Quantum physics has enormous potential to transform computing technology

When making the leap from classical computers to quantum computers, the logical processing and the physical basis for both change in dramatic ways, opening the door to non-intuitive properties such as superposition and entanglement. The elementary unit of information changes from bit to qubit, allowing for entirely novel ways of data processing.

Beyond theoretical concepts, quantum computation is also gradually becoming an experimental reality, with Google’s “quantum supremacy” experiment in mid-2019 marking a very important milestone. Nonetheless, the difficulties in scaling up and in limiting the adverse effects of decoherence—a loss of quantum properties—are enormous, and it is expected that the quantum computers available in the next decade will be limited in the number of qubits, and the numbers of quantum gates they can execute.

In this current situation, we ask: What can be computed with 100 qubits in 10,000 quantum gates?

Our goal is to devise one or several families of quantum algorithms that, in their simplest instances, can be demonstrated with existing or near-future hardware, and with moderate further scaling up can lead to computational gains beyond existing classical computer hardware.

Approach and implementation

Wires and devices used in the Ultrafast Nano Optics lab.

The proposed approach is to:

  1. Focus on the area of quantum materials;
  2. Expand capacity in quantum programming techniques, focusing on quantum simulation, quantum machine learning, and symmetry analysis; and
  3. Build capacity in quantum hardware, specifically a quantum simulator for fermions in one and two-dimensional lattices.

To implement this approach, three capacities and knowledge reservoirs will form the pillars on which this Grand Challenge is based, and the goal is to direct these tools to problems relating to quantum materials.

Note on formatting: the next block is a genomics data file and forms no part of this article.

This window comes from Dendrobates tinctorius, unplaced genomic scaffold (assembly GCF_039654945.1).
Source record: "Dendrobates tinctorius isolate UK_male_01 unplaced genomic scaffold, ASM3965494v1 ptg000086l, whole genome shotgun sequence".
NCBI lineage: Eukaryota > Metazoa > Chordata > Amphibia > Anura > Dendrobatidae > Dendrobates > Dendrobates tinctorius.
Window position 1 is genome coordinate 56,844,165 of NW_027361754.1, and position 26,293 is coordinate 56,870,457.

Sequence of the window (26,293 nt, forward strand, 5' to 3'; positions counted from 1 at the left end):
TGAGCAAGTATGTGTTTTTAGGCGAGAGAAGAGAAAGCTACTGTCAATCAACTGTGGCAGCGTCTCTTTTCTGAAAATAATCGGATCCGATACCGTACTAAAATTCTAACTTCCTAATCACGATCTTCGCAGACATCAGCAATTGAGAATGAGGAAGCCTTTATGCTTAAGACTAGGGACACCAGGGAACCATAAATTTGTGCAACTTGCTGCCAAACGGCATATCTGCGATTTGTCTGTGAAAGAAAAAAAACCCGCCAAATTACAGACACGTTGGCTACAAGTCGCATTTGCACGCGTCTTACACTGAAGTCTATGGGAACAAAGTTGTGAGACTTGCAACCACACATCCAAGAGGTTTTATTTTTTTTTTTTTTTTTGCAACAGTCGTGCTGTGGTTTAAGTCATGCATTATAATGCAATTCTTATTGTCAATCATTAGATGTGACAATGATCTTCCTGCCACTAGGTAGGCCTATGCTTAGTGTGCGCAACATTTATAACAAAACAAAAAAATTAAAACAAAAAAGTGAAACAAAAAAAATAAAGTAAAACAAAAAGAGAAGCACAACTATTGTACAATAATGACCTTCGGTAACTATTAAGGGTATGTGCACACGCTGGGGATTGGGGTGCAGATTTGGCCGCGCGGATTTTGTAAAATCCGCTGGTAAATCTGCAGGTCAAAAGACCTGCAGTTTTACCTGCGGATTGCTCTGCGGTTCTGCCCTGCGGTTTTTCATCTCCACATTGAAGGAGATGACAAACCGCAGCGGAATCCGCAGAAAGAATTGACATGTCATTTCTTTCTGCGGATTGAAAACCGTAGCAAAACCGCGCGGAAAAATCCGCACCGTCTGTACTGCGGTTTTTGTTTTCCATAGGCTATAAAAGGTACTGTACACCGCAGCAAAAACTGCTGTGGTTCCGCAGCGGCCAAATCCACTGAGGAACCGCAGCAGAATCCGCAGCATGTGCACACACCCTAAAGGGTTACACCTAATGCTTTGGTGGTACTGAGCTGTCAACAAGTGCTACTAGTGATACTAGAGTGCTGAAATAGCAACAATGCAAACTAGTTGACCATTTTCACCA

Building on Blusson QMI's foundation

The unique expertise and collaborative environment supported by Blusson QMI gives this Grand Challenge a platform on which to build. Our quantum computing challenge is built upon three main pillars:

Machine learning for quantum problems and quantum machine learning

Development of machine learning methods for inverse problems in quantum dynamics and extrapolation of quantum physics in the Hamiltonian parameter space; enhancement of machine learning models by kernels implemented on quantum hardware.

Lead: Roman Krems

Quantum simulation

Development of a quantum dot-based quantum computer with full control and measurement capabilities, long coherence times, and natively fermionic qubits enabling a more efficient quantum simulation of fermionic many-body systems.
Lead: Joe Salfi

Fundamental aspects of quantum computation

Investigation of the role of symmetry in quantum computing, through computational phases of matter in measurement-based quantum computation.

Lead: Robert Raussendorf

Principal Investigators

Outreach and Engagement

As part of our efforts to develop the next generation of quantum computing leaders, we have developed the Quantum Computing Outreach Project. The goal of the project is to diversify talent within quantum computing; to do this, we work with our partners including UBC’s Geering Up Program to bring quantum computing education to kids from Kindergarten to Grade 12 across British Columbia through workshops, events, online courses, and summer camps, with a particular focus on reaching young women, Indigenous youth, and other underrepresented groups.

For more information, contact Haris Amiri, Quantum Computing Outreach Project Manager, at haris.amiri@ubc.ca

Quantum Bits Podcast

Host Parham Pashaei makes quantum computing accessible for general audiences in this podcast; learn about the history, science, and future of quantum computing through interviews with leading scientists, entrepreneurs and engineers in the quantum technology field.

Quantum Computing Lectures

Introduction to measurement-based quantum computing

Current Opportunities

We are looking to fill a number of important positions for this high-profile project. The team will work closely together to deliver the objectives set out above. Postdoctoral fellows will be expected to exhibit leadership and be able to work independently to deliver results. Contact Robert Raussendorf if you would like to find out more about the roles.